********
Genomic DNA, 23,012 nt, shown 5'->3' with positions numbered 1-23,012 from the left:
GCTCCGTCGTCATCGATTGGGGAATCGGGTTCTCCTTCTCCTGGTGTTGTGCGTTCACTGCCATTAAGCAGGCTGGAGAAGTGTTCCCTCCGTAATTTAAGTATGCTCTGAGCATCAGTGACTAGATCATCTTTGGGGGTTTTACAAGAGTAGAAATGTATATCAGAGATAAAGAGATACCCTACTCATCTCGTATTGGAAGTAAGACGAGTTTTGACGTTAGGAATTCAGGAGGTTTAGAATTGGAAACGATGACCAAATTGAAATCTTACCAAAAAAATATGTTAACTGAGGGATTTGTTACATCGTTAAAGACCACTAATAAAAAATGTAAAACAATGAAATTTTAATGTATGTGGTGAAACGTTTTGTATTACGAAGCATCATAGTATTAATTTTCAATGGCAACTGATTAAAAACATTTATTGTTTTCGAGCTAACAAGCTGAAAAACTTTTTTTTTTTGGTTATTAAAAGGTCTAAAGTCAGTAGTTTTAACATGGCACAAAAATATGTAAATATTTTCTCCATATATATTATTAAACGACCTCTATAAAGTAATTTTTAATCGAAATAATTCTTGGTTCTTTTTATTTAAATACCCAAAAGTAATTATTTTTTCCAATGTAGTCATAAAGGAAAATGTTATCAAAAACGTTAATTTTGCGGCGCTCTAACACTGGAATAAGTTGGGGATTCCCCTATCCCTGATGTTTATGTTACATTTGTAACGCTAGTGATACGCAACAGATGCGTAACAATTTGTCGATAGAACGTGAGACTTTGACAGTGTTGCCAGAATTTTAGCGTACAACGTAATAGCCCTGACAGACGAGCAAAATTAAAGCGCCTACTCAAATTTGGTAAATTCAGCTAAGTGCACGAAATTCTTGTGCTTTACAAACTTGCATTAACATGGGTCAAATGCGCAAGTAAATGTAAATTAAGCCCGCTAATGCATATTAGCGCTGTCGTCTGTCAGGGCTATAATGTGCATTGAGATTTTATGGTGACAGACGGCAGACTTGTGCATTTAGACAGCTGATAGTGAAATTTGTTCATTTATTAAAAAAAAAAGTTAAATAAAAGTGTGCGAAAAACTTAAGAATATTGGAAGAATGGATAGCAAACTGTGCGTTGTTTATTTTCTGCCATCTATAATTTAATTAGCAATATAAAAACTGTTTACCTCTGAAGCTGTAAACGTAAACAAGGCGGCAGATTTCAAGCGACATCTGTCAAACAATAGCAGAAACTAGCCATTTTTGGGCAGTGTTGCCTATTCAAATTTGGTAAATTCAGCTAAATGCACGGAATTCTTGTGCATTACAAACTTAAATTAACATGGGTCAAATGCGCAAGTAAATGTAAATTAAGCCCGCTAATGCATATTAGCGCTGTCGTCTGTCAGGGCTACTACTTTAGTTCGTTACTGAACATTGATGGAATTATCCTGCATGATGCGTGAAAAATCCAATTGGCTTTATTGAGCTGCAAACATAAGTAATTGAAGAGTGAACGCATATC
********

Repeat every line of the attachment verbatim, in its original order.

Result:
Genomic DNA, 23,012 nt, shown 5'->3' with positions numbered 1-23,012 from the left:
GCTCCGTCGTCATCGATTGGGGAATCGGGTTCTCCTTCTCCTGGTGTTGTGCGTTCACTGCCATTAAGCAGGCTGGAGAAGTGTTCCCTCCGTAATTTAAGTATGCTCTGAGCATCAGTGACTAGATCATCTTTGGGGGTTTTACAAGAGTAGAAATGTATATCAGAGATAAAGAGATACCCTACTCATCTCGTATTGGAAGTAAGACGAGTTTTGACGTTAGGAATTCAGGAGGTTTAGAATTGGAAACGATGACCAAATTGAAATCTTACCAAAAAAATATGTTAACTGAGGGATTTGTTACATCGTTAAAGACCACTAATAAAAAATGTAAAACAATGAAATTTTAATGTATGTGGTGAAACGTTTTGTATTACGAAGCATCATAGTATTAATTTTCAATGGCAACTGATTAAAAACATTTATTGTTTTCGAGCTAACAAGCTGAAAAACTTTTTTTTTTTGGTTATTAAAAGGTCTAAAGTCAGTAGTTTTAACATGGCACAAAAATATGTAAATATTTTCTCCATATATATTATTAAACGACCTCTATAAAGTAATTTTTAATCGAAATAATTCTTGGTTCTTTTTATTTAAATACCCAAAAGTAATTATTTTTTCCAATGTAGTCATAAAGGAAAATGTTATCAAAAACGTTAATTTTGCGGCGCTCTAACACTGGAATAAGTTGGGGATTCCCCTATCCCTGATGTTTATGTTACATTTGTAACGCTAGTGATACGCAACAGATGCGTAACAATTTGTCGATAGAACGTGAGACTTTGACAGTGTTGCCAGAATTTTAGCGTACAACGTAATAGCCCTGACAGACGAGCAAAATTAAAGCGCCTACTCAAATTTGGTAAATTCAGCTAAGTGCACGAAATTCTTGTGCTTTACAAACTTGCATTAACATGGGTCAAATGCGCAAGTAAATGTAAATTAAGCCCGCTAATGCATATTAGCGCTGTCGTCTGTCAGGGCTATAATGTGCATTGAGATTTTATGGTGACAGACGGCAGACTTGTGCATTTAGACAGCTGATAGTGAAATTTGTTCATTTATTAAAAAAAAAAGTTAAATAAAAGTGTGCGAAAAACTTAAGAATATTGGAAGAATGGATAGCAAACTGTGCGTTGTTTATTTTCTGCCATCTATAATTTAATTAGCAATATAAAAACTGTTTACCTCTGAAGCTGTAAACGTAAACAAGGCGGCAGATTTCAAGCGACATCTGTCAAACAATAGCAGAAACTAGCCATTTTTGGGCAGTGTTGCCTATTCAAATTTGGTAAATTCAGCTAAATGCACGGAATTCTTGTGCATTACAAACTTAAATTAACATGGGTCAAATGCGCAAGTAAATGTAAATTAAGCCCGCTAATGCATATTAGCGCTGTCGTCTGTCAGGGCTACTACTTTAGTTCGTTACTGAACATTGATGGAATTATCCTGCATGATGCGTGAAAAATCCAATTGGCTTTATTGAGCTGCAAACATAAGTAATTGAAGAGTGAACGCATATC